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One of the selling points for Amazon’s Kindle Fire is supposed to be its Silk browser with embedded web acceleration capabilities. However, new data suggests Amazon’s claims of a better browsing experience are overstated. Google employee Steve Souders tested the performance of Silk on the Fire and compared it to web browsing on other tablets. Souders can’t be considered an unbiased observer given Google’s own interest in web acceleration technologies, but his findings are still interesting. According to Souders (and reported by ReadWriteWeb), Safari on the iPad 2 loaded pages faster in most cases than Silk on the Kindle tablet did. The Galaxy Tab performed better than the Fire with three out of eleven pages tested.

Part of the issue with Silk is that it requires content to be routed through Amazon’s servers in order for the company to perform its acceleration magic. That’s great for content already hosted on Amazon’s cloud, but (as I understand it) it means an extra step for content originally hosted elsewhere. In addition, as one commenter points out on Souder’s post, websites that already use serious content delivery network services have maxed out acceleration potential at the network level and won’t see improvement on Amazon’s network. Despite public perception, the Amazon cloud can’t compete from a distribution perspective with the networks operated by the major global CDN players.

Souders does make clear that he expects Silk to continue to improve. He says Amazon hasn’t optimized everything yet on its acceleration platform, and certain obvious optimizations, like concatenating scripts, are likely to roll out in the near future. In the meantime, Kindle browsing appears to work better with Silk acceleration turned off than with Silk acceleration turned on. Keep that in mind if you plan to wrap up a Kindle Fire for someone this holiday season.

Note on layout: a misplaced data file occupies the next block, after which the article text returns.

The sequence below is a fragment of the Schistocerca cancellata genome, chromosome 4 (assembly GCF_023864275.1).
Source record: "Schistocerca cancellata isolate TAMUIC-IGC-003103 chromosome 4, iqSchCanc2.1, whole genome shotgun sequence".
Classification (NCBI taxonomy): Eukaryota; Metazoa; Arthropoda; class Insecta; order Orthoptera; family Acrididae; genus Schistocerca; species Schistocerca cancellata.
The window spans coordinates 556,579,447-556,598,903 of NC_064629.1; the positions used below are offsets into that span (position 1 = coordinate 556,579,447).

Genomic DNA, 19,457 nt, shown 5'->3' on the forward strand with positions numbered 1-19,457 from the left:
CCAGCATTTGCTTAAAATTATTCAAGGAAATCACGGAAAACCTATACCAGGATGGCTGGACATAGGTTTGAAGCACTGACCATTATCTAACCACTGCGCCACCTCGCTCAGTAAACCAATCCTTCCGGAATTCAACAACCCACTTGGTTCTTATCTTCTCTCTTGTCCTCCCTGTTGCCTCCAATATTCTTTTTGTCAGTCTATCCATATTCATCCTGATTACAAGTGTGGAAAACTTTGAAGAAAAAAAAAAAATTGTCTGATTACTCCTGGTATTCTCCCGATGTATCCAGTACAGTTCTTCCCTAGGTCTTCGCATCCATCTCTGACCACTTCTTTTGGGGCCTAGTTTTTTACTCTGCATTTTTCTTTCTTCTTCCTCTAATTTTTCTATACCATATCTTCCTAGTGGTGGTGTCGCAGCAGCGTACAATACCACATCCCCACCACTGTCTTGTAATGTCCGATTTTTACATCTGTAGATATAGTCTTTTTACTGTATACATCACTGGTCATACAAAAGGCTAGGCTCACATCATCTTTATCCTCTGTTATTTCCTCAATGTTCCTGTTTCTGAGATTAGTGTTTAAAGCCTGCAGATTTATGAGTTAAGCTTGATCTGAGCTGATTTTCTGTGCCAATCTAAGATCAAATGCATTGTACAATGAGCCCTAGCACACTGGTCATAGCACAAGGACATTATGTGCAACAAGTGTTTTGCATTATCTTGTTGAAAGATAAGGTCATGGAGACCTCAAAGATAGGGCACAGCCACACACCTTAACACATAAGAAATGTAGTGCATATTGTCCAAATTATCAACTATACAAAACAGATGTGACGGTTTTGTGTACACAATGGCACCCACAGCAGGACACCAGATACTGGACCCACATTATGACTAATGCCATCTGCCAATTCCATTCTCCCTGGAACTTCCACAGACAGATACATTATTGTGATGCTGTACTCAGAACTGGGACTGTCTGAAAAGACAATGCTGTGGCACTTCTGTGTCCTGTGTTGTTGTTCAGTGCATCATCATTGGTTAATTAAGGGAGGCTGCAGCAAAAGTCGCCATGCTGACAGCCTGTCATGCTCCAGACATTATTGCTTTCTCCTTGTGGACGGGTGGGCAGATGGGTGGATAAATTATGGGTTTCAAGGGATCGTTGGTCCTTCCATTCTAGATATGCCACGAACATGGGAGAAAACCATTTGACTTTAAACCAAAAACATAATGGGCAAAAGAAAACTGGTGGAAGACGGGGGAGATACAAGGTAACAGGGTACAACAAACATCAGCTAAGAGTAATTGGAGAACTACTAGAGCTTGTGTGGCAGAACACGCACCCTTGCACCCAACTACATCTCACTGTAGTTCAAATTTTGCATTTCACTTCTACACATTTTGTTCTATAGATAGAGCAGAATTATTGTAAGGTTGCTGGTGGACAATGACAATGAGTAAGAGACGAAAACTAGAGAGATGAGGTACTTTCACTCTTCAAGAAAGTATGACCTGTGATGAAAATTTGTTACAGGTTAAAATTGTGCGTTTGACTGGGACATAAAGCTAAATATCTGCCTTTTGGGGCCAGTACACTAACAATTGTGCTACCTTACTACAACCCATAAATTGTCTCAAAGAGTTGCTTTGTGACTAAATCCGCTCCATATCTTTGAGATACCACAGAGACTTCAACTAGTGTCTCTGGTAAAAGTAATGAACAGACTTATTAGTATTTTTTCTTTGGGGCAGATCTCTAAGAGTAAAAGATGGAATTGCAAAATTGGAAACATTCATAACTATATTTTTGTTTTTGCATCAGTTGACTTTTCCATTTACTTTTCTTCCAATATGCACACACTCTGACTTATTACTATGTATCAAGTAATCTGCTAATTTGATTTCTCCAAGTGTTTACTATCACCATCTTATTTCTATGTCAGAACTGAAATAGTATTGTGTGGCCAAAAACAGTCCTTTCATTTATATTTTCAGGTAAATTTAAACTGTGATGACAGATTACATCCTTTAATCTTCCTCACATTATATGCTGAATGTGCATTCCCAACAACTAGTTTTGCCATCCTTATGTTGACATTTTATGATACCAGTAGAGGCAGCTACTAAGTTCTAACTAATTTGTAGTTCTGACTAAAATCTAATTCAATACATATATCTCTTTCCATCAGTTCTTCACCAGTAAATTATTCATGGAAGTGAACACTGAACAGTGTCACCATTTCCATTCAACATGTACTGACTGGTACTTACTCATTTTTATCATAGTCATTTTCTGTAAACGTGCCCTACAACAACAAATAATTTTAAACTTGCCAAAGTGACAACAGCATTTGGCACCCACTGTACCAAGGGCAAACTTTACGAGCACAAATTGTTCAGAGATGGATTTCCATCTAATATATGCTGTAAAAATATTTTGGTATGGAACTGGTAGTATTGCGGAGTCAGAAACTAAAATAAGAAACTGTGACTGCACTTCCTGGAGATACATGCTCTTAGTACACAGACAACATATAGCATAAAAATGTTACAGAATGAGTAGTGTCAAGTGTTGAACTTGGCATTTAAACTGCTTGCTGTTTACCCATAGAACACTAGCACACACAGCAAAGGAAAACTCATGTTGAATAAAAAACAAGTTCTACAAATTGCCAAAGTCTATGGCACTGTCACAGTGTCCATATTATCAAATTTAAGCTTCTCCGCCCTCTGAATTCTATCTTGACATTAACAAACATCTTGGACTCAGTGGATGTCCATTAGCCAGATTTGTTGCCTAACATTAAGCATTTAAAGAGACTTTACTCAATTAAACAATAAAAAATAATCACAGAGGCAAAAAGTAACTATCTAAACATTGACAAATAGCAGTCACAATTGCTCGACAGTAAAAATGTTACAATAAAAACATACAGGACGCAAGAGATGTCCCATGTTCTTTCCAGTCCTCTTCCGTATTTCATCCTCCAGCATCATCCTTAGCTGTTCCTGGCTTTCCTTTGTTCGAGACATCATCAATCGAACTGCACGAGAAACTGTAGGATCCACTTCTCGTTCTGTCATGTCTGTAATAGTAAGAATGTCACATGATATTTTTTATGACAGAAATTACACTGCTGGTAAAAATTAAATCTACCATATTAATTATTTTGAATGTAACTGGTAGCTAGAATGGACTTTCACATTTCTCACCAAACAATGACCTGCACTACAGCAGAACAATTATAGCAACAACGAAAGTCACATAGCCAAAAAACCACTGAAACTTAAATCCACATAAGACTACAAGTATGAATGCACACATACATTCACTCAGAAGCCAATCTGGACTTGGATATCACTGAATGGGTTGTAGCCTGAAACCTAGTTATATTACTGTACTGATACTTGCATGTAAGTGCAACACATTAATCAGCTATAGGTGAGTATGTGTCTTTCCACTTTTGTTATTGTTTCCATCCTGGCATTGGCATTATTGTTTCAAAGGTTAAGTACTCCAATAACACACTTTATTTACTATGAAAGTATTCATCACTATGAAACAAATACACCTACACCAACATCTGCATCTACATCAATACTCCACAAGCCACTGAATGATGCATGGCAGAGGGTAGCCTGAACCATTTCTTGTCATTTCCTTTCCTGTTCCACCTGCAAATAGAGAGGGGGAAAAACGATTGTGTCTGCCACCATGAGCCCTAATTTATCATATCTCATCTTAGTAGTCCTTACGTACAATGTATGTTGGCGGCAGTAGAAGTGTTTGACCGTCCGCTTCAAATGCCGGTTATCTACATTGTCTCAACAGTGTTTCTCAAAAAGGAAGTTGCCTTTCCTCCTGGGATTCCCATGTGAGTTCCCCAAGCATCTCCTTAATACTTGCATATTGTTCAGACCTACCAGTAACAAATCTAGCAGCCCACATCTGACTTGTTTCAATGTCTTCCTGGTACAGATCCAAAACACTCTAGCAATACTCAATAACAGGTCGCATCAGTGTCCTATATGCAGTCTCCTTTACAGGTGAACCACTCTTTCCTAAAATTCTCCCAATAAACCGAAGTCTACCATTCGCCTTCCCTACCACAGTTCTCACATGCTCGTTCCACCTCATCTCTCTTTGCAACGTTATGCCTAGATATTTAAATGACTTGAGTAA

Slingbox Player Comes To Facebook

Dave Zatz —  November 18, 2011

Earlier today, Echostar launched their Slingplayer for Facebook application enabling Slingbox SOLO (~$150) and Slingbox PRO-HD (~$250) owners to stream their home television content through one of the worlds most popular web destinations. (demo video above) Unlike the stand-alone computer applications or existing web players, this requires no software install… meaning folks might experience more flexibility in how and where they view their feed (work,a friend’s home, Kinkos). Sling’s probably also banking on the social nature of Facebook as we advertise their solution to our friends. Unfortunately, the still mostly ubiquitous Flash browser plugin is required and owners of older Slingbox models need not apply.